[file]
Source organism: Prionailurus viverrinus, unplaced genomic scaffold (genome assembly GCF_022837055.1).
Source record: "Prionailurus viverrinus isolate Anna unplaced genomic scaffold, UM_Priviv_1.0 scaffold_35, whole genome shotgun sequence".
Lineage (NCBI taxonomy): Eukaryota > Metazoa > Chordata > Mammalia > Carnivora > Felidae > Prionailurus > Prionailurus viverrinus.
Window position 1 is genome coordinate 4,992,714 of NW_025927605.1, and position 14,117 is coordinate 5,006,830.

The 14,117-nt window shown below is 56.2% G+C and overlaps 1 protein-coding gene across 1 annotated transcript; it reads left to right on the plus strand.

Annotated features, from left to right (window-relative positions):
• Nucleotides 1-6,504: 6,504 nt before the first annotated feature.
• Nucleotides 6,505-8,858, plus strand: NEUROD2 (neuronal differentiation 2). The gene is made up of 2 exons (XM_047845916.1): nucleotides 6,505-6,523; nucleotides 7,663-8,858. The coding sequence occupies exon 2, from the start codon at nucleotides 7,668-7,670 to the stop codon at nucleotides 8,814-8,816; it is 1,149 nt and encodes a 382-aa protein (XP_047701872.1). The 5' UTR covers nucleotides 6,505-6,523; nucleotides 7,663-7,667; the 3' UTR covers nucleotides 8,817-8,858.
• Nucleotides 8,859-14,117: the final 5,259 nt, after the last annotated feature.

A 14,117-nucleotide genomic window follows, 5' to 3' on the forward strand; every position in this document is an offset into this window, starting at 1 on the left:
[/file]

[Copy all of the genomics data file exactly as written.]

Source organism: Prionailurus viverrinus, unplaced genomic scaffold (genome assembly GCF_022837055.1).
Source record: "Prionailurus viverrinus isolate Anna unplaced genomic scaffold, UM_Priviv_1.0 scaffold_35, whole genome shotgun sequence".
Lineage (NCBI taxonomy): Eukaryota > Metazoa > Chordata > Mammalia > Carnivora > Felidae > Prionailurus > Prionailurus viverrinus.
Window position 1 is genome coordinate 4,992,714 of NW_025927605.1, and position 14,117 is coordinate 5,006,830.

The 14,117-nt window shown below is 56.2% G+C and overlaps 1 protein-coding gene across 1 annotated transcript; it reads left to right on the plus strand.

Annotated features, from left to right (window-relative positions):
• Nucleotides 1-6,504: 6,504 nt before the first annotated feature.
• Nucleotides 6,505-8,858, plus strand: NEUROD2 (neuronal differentiation 2). The gene is made up of 2 exons (XM_047845916.1): nucleotides 6,505-6,523; nucleotides 7,663-8,858. The coding sequence occupies exon 2, from the start codon at nucleotides 7,668-7,670 to the stop codon at nucleotides 8,814-8,816; it is 1,149 nt and encodes a 382-aa protein (XP_047701872.1). The 5' UTR covers nucleotides 6,505-6,523; nucleotides 7,663-7,667; the 3' UTR covers nucleotides 8,817-8,858.
• Nucleotides 8,859-14,117: the final 5,259 nt, after the last annotated feature.

A 14,117-nucleotide genomic window follows, 5' to 3' on the forward strand; every position in this document is an offset into this window, starting at 1 on the left: